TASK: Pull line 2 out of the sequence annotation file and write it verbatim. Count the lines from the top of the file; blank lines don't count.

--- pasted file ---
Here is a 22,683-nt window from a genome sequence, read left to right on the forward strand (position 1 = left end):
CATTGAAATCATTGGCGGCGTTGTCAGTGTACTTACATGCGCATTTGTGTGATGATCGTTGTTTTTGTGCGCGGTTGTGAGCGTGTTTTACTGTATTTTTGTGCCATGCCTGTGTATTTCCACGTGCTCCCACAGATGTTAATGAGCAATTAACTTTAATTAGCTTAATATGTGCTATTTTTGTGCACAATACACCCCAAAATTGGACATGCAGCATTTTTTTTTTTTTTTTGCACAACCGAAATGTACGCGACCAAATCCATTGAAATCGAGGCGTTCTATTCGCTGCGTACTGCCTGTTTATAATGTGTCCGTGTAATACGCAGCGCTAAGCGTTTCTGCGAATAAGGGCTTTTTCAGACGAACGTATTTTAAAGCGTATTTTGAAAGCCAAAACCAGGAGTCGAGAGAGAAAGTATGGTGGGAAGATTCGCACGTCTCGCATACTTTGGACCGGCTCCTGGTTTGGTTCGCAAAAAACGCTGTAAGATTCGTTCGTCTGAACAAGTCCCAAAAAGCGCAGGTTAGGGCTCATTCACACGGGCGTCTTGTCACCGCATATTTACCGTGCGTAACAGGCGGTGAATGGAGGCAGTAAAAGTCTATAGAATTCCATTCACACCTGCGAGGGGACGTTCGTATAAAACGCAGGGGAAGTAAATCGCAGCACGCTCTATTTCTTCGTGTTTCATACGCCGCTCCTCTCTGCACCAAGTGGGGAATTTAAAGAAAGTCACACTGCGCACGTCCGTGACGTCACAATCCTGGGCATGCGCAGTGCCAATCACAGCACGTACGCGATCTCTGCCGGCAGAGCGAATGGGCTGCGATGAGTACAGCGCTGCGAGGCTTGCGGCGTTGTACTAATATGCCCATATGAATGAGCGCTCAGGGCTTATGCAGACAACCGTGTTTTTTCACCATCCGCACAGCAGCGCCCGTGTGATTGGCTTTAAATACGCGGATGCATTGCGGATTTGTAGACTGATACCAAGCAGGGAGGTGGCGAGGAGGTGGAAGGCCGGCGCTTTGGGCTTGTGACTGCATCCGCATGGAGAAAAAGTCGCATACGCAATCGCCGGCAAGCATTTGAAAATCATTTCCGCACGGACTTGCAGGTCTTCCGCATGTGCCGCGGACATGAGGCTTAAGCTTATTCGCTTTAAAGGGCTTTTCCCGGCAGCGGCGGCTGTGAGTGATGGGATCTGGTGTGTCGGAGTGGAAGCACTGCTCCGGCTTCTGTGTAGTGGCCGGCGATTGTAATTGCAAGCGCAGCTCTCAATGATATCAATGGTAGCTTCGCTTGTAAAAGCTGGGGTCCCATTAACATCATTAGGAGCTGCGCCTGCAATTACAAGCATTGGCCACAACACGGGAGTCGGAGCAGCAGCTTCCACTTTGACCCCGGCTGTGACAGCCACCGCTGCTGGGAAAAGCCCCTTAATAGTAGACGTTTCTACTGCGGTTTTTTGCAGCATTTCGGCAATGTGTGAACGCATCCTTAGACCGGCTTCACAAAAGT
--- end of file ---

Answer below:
CATTGAAATCATTGGCGGCGTTGTCAGTGTACTTACATGCGCATTTGTGTGATGATCGTTGTTTTTGTGCGCGGTTGTGAGCGTGTTTTACTGTATTTTTGTGCCATGCCTGTGTATTTCCACGTGCTCCCACAGATGTTAATGAGCAATTAACTTTAATTAGCTTAATATGTGCTATTTTTGTGCACAATACACCCCAAAATTGGACATGCAGCATTTTTTTTTTTTTTTTGCACAACCGAAATGTACGCGACCAAATCCATTGAAATCGAGGCGTTCTATTCGCTGCGTACTGCCTGTTTATAATGTGTCCGTGTAATACGCAGCGCTAAGCGTTTCTGCGAATAAGGGCTTTTTCAGACGAACGTATTTTAAAGCGTATTTTGAAAGCCAAAACCAGGAGTCGAGAGAGAAAGTATGGTGGGAAGATTCGCACGTCTCGCATACTTTGGACCGGCTCCTGGTTTGGTTCGCAAAAAACGCTGTAAGATTCGTTCGTCTGAACAAGTCCCAAAAAGCGCAGGTTAGGGCTCATTCACACGGGCGTCTTGTCACCGCATATTTACCGTGCGTAACAGGCGGTGAATGGAGGCAGTAAAAGTCTATAGAATTCCATTCACACCTGCGAGGGGACGTTCGTATAAAACGCAGGGGAAGTAAATCGCAGCACGCTCTATTTCTTCGTGTTTCATACGCCGCTCCTCTCTGCACCAAGTGGGGAATTTAAAGAAAGTCACACTGCGCACGTCCGTGACGTCACAATCCTGGGCATGCGCAGTGCCAATCACAGCACGTACGCGATCTCTGCCGGCAGAGCGAATGGGCTGCGATGAGTACAGCGCTGCGAGGCTTGCGGCGTTGTACTAATATGCCCATATGAATGAGCGCTCAGGGCTTATGCAGACAACCGTGTTTTTTCACCATCCGCACAGCAGCGCCCGTGTGATTGGCTTTAAATACGCGGATGCATTGCGGATTTGTAGACTGATACCAAGCAGGGAGGTGGCGAGGAGGTGGAAGGCCGGCGCTTTGGGCTTGTGACTGCATCCGCATGGAGAAAAAGTCGCATACGCAATCGCCGGCAAGCATTTGAAAATCATTTCCGCACGGACTTGCAGGTCTTCCGCATGTGCCGCGGACATGAGGCTTAAGCTTATTCGCTTTAAAGGGCTTTTCCCGGCAGCGGCGGCTGTGAGTGATGGGATCTGGTGTGTCGGAGTGGAAGCACTGCTCCGGCTTCTGTGTAGTGGCCGGCGATTGTAATTGCAAGCGCAGCTCTCAATGATATCAATGGTAGCTTCGCTTGTAAAAGCTGGGGTCCCATTAACATCATTAGGAGCTGCGCCTGCAATTACAAGCATTGGCCACAACACGGGAGTCGGAGCAGCAGCTTCCACTTTGACCCCGGCTGTGACAGCCACCGCTGCTGGGAAAAGCCCCTTAATAGTAGACGTTTCTACTGCGGTTTTTTGCAGCATTTCGGCAATGTGTGAACGCATCCTTAGACCGGCTTCACAAAAGT